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Last modified: Thursday, January 25, 2007

$1.2 million NIH grant supports new investigation of nature's strongest glue

Jan. 25, 2007

Caulobacter crescentus

Photo by: Yves Brun

Caulobacter crescentus affixes itself to solid objects with its stalk and holdfast. Here, two sessile "stalk" cells (bottom) spawn mobile "swarmer" clones of themselves (top)

Print-Quality Photo

BLOOMINGTON, Ind. -- A four-year, $1.2 million National Institutes of Health grant will enable Indiana University Bloomington and Brown University scientists to investigate the properties of a natural glue that has many potential applications.

Last year, IUB microbiologist Yves Brun, Brown biophysicist Jay Tang and others reported the discovery of an adhesive substance secreted by the bacterium Caulobacter crescentus that held firm until a stress of 70 newtons per square millimeter, or 5 tons per square inch, was applied. After searching the literature, Brun and Tang concluded the secretion was the strongest natural glue known to science.

The adhesion of bacteria to surfaces is a necessary step in the infection of living cells, and the "biofouling" of submerged surfaces such as ship hulls. While C. crescentus is not infectious, the mechanisms it uses to adhere to surfaces are likely to be generalizable to bacteria that are. The scientists will use C. crescentus as a model to study the process and timing of adhesion, the genes, proteins and sugars involved, and what, exactly, tells wayward bacteria that a surface suitable for adhesion is nearby.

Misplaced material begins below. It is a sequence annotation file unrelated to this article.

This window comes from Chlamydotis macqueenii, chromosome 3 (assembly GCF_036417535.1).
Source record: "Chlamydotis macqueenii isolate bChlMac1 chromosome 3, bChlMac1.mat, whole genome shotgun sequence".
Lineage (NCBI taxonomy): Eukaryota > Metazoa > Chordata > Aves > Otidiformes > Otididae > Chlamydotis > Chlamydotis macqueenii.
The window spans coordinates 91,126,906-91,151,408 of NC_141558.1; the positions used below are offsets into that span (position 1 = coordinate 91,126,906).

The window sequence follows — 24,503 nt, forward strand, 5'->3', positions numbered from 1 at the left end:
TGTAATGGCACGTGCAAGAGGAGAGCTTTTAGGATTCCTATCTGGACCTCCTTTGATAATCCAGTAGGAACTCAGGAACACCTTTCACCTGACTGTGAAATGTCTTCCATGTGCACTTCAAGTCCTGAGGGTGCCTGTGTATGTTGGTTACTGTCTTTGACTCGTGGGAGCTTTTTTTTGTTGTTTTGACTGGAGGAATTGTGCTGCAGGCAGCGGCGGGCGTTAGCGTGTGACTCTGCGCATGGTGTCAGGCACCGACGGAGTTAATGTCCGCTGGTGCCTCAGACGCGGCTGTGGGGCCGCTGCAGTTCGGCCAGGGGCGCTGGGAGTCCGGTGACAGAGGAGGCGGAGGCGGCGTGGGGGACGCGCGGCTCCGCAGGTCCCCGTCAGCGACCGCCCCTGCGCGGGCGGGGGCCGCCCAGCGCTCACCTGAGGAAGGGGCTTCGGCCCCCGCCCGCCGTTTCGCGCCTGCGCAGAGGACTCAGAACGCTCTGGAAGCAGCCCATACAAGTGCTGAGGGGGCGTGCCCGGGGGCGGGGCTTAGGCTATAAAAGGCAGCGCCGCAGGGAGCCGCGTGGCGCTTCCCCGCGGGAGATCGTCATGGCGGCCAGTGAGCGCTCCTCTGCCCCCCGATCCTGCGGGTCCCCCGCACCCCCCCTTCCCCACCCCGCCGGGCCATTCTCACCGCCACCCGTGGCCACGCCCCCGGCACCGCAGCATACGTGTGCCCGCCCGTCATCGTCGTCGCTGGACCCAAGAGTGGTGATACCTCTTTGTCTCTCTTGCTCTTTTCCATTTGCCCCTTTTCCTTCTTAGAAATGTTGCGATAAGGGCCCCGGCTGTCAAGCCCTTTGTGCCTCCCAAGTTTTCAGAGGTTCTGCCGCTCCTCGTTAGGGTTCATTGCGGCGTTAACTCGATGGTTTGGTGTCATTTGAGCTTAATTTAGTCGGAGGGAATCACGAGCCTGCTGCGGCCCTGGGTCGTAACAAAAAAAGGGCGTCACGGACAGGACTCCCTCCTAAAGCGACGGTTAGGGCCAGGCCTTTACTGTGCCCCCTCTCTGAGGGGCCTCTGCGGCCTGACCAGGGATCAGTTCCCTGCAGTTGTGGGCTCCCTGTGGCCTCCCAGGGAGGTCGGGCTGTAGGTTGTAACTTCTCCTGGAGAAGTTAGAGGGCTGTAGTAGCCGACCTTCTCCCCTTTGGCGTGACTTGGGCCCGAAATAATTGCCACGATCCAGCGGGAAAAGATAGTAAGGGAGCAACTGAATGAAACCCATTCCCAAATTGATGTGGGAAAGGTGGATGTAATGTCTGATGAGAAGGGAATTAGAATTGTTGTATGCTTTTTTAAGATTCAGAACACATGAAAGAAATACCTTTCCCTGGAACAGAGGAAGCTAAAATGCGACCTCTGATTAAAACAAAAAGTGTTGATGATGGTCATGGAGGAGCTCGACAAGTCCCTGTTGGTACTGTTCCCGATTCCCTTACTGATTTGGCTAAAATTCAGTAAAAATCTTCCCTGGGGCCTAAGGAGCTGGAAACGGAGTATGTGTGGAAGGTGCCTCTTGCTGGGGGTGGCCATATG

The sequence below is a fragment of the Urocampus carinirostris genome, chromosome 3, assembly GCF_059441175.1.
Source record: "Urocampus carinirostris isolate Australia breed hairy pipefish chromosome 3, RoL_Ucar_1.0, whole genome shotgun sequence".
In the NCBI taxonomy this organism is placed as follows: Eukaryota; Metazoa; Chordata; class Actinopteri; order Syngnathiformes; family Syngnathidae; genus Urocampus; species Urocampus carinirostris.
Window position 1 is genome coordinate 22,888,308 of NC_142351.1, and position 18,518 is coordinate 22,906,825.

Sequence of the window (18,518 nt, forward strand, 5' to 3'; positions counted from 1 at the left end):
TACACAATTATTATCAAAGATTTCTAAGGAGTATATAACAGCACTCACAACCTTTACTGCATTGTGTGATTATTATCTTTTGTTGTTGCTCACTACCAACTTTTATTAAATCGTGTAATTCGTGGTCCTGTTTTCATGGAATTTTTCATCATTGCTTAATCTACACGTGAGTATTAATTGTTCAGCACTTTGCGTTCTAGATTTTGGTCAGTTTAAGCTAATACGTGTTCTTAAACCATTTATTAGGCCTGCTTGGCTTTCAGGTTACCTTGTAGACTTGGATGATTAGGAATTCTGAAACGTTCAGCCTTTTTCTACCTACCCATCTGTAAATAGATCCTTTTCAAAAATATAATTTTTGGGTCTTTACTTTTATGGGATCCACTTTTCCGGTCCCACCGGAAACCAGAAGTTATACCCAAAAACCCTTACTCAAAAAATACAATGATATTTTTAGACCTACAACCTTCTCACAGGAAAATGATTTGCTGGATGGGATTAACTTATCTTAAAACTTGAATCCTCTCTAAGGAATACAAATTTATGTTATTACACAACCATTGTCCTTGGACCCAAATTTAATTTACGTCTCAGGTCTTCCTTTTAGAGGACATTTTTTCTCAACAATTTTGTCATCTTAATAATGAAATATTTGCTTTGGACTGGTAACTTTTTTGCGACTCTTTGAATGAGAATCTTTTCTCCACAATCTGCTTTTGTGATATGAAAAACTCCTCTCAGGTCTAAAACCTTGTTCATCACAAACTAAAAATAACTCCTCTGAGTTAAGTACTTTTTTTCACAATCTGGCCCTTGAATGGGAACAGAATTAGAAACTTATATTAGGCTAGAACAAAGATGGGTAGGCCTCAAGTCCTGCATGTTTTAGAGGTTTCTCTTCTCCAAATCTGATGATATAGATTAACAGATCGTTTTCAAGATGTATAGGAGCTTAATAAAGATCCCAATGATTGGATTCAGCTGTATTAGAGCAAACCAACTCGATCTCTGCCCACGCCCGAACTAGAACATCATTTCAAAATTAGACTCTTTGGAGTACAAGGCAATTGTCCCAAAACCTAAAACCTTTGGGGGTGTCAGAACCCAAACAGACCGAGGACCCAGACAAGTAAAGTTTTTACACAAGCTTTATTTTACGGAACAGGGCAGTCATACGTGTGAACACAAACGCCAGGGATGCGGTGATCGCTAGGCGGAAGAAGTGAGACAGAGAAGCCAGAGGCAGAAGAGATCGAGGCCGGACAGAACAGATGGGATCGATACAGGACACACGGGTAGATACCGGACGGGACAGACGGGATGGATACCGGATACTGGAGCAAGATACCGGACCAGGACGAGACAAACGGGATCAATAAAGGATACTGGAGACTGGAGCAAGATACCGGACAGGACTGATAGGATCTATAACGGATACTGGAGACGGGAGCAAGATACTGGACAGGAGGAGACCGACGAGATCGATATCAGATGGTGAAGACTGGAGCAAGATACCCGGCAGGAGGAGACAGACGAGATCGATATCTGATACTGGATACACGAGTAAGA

Seed funds from the Indiana METACyt Initiative and the Indiana University Faculty Research Support Program allowed Brun and Tang to obtain the preliminary data needed to compose a competitive N.I.H. grant proposal.

"Mechanism of Caulobacter adhesion," Grant # GM077648-01 (Nat. Inst. of General Medical Sciences)